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The Role of the Private Sector

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Redeveloping a brownfield site is like any development project, in that it has the potential to turn a profit. Many brownfields occupy very valuable land and have great potential of economic return on investment. Private sector businesses have recognized this, especially as brownfield policies have become more well-defined, and have entered into the brownfield redevelopment market. Typically, the private sector's role involves conducting the Phase I and Phase II environmental assessments, creating and implementing a remediation plan, and then developing the site.

But before taking on a brownfield redevelopment project, its feasibility is determined by an economic assessment. There must be sufficient market demand and the project must provide a sufficient return on investment. An estimate of market potential is necessary in order to determine the scale of economic activity that the area can support and the anticipated rent income. Generally, developers will assess a project by comparing returns to a minimal rate of return acceptable to the developer.

There are roughly three scenarios in which brownfields become redeveloped, based on the current market conditions and amount of uncertainty within the site.

  • The conditions and market permit the private sector to redevelop the land independent of the public sector;
  • The conditions and market create an interest of the private sector but require public sector gap financing; or
  • The conditions and market require the public sector to invest in cleanup before turning the land into an economic opportunity.

According to a local environmental assessment consultant, there are a large number of sites which fall into that first category – sites with revealed contamination that are not classified as a brownfields. Because the market for redevelopment is strong, these sites are cleaned up privately, without any need for US EPA, IEPA, or municipal involvement (Deigan conversation, 2008). It is debatable whether it is appropriate to classify land as a brownfield if it requires environmental remediation as part of the development process. The types of brownfields identified in this analysis are likely to require public sector involvement.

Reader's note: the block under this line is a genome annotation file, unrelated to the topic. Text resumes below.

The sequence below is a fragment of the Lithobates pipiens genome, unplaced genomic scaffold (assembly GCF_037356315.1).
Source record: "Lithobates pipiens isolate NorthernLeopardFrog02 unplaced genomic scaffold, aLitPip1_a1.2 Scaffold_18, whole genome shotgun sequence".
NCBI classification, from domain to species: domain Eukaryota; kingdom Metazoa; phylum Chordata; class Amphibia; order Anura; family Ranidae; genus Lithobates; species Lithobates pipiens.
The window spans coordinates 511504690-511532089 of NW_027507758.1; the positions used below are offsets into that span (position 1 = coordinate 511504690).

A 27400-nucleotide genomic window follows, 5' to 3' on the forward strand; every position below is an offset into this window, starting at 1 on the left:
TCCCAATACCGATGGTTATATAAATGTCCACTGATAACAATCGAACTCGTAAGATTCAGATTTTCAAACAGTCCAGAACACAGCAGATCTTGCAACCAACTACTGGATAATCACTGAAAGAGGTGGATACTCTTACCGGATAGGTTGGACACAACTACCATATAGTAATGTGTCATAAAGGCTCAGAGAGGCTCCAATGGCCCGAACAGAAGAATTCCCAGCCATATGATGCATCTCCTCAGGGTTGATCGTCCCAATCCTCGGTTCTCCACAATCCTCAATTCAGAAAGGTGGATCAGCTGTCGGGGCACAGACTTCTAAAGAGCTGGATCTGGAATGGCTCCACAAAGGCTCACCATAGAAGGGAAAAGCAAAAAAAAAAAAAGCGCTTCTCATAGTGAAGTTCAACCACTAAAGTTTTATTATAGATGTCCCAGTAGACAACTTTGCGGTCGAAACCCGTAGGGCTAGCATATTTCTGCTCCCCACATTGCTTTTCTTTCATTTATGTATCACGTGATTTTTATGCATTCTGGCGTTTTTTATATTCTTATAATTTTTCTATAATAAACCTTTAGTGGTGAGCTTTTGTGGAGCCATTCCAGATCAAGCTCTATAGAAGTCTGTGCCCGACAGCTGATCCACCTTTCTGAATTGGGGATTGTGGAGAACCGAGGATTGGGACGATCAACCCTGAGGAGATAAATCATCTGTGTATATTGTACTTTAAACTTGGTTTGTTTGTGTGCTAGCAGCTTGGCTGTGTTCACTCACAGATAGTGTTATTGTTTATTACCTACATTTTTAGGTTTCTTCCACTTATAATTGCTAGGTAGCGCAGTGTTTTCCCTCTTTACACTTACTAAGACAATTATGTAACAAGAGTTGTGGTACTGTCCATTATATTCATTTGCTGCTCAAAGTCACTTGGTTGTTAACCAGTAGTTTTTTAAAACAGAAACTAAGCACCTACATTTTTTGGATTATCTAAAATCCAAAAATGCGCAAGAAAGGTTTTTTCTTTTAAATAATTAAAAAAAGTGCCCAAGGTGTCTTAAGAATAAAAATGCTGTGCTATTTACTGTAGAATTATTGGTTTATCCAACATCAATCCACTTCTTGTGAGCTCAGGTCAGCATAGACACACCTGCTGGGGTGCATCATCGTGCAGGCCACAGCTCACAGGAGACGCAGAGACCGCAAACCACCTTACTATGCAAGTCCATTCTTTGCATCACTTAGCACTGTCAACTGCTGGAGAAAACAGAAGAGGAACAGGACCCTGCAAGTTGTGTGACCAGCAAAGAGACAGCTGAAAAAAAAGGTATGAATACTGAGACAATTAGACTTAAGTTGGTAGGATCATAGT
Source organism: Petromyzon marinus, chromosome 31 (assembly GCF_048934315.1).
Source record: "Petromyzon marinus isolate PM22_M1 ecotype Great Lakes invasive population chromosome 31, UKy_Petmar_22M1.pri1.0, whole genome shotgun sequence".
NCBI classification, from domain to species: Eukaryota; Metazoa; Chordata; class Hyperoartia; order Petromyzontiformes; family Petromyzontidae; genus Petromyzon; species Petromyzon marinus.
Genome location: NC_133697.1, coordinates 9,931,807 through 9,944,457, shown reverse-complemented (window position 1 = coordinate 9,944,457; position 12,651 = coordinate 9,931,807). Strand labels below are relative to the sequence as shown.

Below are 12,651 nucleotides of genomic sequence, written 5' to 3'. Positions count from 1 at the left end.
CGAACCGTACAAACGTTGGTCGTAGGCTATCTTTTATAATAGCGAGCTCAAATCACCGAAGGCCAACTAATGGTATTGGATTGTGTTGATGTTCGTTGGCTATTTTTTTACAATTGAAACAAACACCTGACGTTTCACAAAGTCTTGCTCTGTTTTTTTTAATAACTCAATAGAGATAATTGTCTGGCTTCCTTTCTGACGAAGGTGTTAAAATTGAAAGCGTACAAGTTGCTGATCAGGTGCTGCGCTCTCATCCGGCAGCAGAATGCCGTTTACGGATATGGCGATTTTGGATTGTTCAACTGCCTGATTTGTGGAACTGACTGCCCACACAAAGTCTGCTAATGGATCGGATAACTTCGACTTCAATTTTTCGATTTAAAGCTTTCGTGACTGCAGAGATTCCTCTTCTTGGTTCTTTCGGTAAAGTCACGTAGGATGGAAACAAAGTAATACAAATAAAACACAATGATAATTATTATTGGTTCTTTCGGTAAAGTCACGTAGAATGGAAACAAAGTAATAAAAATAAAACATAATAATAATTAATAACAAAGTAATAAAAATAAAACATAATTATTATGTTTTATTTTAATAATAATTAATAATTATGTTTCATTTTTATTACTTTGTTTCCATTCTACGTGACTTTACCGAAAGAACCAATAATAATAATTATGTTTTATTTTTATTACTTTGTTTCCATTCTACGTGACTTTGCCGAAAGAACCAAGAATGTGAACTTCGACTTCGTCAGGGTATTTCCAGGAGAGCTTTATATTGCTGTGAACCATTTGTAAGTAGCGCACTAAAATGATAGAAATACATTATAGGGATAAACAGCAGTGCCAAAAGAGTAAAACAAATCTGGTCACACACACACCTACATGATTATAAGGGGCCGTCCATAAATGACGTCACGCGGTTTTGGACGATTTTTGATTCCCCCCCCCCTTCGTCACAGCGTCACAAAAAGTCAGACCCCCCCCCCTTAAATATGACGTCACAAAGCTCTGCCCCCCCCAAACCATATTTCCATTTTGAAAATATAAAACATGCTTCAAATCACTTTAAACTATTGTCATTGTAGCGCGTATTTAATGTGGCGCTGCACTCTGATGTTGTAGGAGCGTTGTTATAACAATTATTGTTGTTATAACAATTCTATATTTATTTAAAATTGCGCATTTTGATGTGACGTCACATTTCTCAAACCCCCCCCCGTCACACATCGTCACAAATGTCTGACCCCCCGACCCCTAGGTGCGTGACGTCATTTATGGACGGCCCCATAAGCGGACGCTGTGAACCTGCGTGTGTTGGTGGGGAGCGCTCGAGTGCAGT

The SRP program and most IEPA and US EPA brownfield grant and loan programs are heavily reliant on private sector involvement (Colantino conversation, 2008). Although targeted to municipalities, these programs and their funding are usually insufficient for complete redevelopment, but serve instead as seed money to promote further investment from the private sector. In addition, private sector businesses offer technical expertise needed by municipalities when it comes to complicated remediation issues.

Have you found a high level of private sector involvement needed in brownfield redevelopment in your community?

 

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